L e = -1: Le in Java

Integrated Data Matrix in Java L e = -1: Le
L e = -1: Le
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e+ and P , e all other particles.
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Similar assignments are made for Lp, and LT' Clearly, Lp, = 1 and L e = 0 for both the initial and final states of 1L - -'> e- PePp,' so this decay is consistent with the conservation of these quantum numbers; but 1L - -'> e - y is not. In fact, known reactions conserve these three lepton numbers separately (see Section 12.12 for a further discussion).
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Weak Interactions
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EXERCISE 12.1 Give the 7T+ and p,+ decay processes. List the possible decay modes of the 'T-Iepton (the 'T is the third lepton in the sequence e, p" 'T with a mass m = 1.8 GeV).
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The two examples of weak decays given in (12.1) involve neutrinos. Neutrinos are unique in that they can only interact by weak interactions. They are colorless and electrically neutral and, within experimental limits, also massless. Neutrinos are frequently found among the products of a weak decay, but not always. For example, a K + meson has the following weak decay modes:
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} semileptonic decays,
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K+~ 7T 0 p,+ Pp, , 7Toe+Pe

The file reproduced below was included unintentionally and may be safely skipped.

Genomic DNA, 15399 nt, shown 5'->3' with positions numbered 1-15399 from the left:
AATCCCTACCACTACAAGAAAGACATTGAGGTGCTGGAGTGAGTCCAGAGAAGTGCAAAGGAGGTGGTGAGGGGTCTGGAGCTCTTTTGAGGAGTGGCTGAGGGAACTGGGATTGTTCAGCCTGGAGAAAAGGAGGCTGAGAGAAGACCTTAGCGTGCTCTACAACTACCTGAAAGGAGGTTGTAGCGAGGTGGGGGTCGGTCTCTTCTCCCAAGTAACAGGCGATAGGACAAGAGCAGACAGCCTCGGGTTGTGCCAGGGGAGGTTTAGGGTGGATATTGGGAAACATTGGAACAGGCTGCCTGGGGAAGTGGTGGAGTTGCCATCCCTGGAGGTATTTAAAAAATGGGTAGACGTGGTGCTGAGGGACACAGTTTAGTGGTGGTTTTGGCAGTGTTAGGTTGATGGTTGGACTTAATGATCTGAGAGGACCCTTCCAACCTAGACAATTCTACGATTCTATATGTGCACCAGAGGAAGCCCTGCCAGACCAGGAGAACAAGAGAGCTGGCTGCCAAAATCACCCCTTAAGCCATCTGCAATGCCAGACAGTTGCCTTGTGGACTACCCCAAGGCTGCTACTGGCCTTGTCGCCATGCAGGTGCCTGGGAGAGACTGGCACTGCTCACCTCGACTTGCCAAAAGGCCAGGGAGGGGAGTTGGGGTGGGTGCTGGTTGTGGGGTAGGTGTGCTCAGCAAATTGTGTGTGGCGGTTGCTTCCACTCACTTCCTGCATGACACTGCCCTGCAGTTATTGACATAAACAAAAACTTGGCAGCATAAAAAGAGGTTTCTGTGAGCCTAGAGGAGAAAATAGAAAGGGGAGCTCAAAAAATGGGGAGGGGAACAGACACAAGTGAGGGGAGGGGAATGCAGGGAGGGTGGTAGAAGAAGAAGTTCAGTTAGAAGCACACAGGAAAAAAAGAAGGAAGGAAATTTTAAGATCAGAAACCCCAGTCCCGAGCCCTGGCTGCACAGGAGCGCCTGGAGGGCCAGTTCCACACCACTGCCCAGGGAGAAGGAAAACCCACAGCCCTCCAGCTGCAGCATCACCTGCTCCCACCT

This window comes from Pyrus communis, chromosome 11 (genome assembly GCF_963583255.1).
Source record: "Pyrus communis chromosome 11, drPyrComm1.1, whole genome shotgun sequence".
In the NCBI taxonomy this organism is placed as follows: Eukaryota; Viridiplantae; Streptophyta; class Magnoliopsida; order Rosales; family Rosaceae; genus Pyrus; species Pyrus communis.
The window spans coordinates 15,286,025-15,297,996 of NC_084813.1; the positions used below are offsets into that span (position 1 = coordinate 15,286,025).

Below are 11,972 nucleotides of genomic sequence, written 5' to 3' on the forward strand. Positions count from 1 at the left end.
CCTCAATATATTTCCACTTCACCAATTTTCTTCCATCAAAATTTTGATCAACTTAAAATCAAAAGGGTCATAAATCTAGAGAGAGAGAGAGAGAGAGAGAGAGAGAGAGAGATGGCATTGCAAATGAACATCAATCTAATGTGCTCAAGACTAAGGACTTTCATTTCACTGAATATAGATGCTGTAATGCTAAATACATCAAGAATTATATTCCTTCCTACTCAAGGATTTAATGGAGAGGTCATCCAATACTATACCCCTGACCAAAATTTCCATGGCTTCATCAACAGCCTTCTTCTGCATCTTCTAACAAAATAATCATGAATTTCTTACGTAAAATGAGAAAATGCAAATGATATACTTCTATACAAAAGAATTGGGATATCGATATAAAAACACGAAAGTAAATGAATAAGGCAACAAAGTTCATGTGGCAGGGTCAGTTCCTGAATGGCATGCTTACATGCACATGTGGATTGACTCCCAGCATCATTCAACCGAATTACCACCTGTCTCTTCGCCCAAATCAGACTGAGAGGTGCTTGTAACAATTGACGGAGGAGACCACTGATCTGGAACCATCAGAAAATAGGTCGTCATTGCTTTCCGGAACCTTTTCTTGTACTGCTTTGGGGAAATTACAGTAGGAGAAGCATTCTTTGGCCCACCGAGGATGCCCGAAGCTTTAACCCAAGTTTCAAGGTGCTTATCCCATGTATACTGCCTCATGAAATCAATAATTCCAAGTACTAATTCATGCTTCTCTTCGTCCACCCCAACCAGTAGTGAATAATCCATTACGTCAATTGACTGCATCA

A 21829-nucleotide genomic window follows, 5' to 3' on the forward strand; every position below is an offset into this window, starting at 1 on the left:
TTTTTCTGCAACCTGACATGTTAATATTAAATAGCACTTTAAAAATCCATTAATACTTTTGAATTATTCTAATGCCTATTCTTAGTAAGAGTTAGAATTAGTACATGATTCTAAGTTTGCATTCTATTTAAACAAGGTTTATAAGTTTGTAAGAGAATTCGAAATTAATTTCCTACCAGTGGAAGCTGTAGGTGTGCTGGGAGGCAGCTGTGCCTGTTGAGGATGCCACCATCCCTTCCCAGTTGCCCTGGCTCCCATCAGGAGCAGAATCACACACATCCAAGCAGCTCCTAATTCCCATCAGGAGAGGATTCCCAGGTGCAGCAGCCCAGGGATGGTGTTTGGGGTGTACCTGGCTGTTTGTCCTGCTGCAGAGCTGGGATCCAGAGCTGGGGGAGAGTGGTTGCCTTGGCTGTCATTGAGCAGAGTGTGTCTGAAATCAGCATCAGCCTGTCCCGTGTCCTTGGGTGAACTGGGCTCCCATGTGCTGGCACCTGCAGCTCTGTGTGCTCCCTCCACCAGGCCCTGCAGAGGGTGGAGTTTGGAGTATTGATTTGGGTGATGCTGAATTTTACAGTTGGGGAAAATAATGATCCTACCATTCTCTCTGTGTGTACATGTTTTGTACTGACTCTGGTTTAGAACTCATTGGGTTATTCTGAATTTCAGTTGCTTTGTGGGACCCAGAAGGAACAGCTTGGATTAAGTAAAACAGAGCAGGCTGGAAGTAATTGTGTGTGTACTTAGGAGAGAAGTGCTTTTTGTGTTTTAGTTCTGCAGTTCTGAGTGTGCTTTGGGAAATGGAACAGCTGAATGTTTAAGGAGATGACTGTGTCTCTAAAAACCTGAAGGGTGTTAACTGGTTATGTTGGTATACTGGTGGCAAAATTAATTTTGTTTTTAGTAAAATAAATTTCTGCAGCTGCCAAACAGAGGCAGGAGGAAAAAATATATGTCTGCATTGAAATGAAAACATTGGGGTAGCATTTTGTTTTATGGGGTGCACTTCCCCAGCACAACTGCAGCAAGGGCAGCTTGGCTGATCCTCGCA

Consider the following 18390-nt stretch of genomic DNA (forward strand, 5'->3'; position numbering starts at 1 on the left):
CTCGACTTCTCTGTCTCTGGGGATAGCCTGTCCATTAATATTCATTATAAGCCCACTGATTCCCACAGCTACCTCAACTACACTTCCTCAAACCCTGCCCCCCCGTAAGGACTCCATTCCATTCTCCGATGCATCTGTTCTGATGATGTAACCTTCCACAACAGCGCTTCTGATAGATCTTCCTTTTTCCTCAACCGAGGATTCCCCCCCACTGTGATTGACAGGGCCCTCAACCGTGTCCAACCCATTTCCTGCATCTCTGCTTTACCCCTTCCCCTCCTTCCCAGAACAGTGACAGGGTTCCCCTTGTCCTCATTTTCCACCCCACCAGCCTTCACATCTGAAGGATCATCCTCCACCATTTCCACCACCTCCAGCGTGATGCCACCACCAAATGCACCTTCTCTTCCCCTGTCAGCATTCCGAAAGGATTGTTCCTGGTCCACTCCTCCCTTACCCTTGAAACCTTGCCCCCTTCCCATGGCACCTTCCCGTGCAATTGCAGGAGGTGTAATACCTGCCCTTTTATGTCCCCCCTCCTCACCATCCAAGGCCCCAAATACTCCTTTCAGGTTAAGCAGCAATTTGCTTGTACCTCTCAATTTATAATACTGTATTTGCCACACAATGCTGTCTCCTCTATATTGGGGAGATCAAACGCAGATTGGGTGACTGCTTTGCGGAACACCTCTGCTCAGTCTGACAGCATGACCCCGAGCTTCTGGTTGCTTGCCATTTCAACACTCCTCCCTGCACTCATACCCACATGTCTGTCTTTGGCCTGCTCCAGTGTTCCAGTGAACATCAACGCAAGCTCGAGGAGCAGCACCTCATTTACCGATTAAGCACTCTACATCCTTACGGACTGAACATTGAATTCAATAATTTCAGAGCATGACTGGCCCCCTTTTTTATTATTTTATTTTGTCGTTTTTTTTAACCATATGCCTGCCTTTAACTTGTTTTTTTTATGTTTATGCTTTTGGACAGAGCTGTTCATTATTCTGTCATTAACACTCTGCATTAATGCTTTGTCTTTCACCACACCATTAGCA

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The customary terminology is given on the right. The weak interaction is also responsible for the /3-decay of atomic nuclei, which involves the transformation of a proton to a neutron (or vice versa). Examples involving the emission of an e+ Pe lepton pair are lOC 14 0
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~lOB* ~14N*
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Here, one of the protons in the nucleus transforms into a neutron via p
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For free protons, this is energetically impossible (check the particle masses), but the crossed reaction, the /3-decay process (12.6) is allowed and is the reason for the neutron's instability (mean life 920 sec). Without the weak interaction, the neutron would be as stable as the proton, which has a lifetime in excess of 1030 years. 12.1 Parity Violation and the V-A Form of the Weak Current
Fermi's explanation of /3-decay (1932) was inspired by the structure of the electromagnetic interaction. Recall that the invariant amplitude for electromagnetic electron-proton scattering (Fig. 12.1) is
(eupyp,u p )(
~21 )( -eueyp,u e),
see (6.8), where we have treated the proton as a structureless Dirac particle. 0lL is the product of the electron and proton electromagnetic currents, together with the propagator of the exchanged photon, see Section 6.2. To facilitate the comparison
Parity Violation and the V-A Fonn of the Weak Current
Fig. 12.1
Electron-proton (electromagnetic) scattering.